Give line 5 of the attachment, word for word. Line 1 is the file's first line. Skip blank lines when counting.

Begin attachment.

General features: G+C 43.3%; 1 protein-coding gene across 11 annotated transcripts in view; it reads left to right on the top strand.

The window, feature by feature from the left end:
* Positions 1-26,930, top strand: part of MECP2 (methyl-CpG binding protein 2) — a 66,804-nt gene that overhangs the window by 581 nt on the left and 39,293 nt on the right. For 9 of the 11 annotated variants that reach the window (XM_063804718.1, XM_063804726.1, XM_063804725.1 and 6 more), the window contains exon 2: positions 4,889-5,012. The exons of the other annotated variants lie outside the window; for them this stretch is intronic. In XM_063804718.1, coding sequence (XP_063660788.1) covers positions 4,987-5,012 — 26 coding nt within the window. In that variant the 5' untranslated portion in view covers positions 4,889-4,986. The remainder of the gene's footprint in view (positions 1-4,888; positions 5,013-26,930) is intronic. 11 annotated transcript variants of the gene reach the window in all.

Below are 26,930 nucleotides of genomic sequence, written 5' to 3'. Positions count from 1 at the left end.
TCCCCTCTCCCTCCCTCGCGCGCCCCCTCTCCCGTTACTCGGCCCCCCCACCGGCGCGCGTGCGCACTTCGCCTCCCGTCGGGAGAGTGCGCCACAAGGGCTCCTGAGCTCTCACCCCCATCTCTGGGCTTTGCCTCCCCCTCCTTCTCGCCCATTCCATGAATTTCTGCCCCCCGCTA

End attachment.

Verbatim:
TCCCCTCTCCCTCCCTCGCGCGCCCCCTCTCCCGTTACTCGGCCCCCCCACCGGCGCGCGTGCGCACTTCGCCTCCCGTCGGGAGAGTGCGCCACAAGGGCTCCTGAGCTCTCACCCCCATCTCTGGGCTTTGCCTCCCCCTCCTTCTCGCCCATTCCATGAATTTCTGCCCCCCGCTA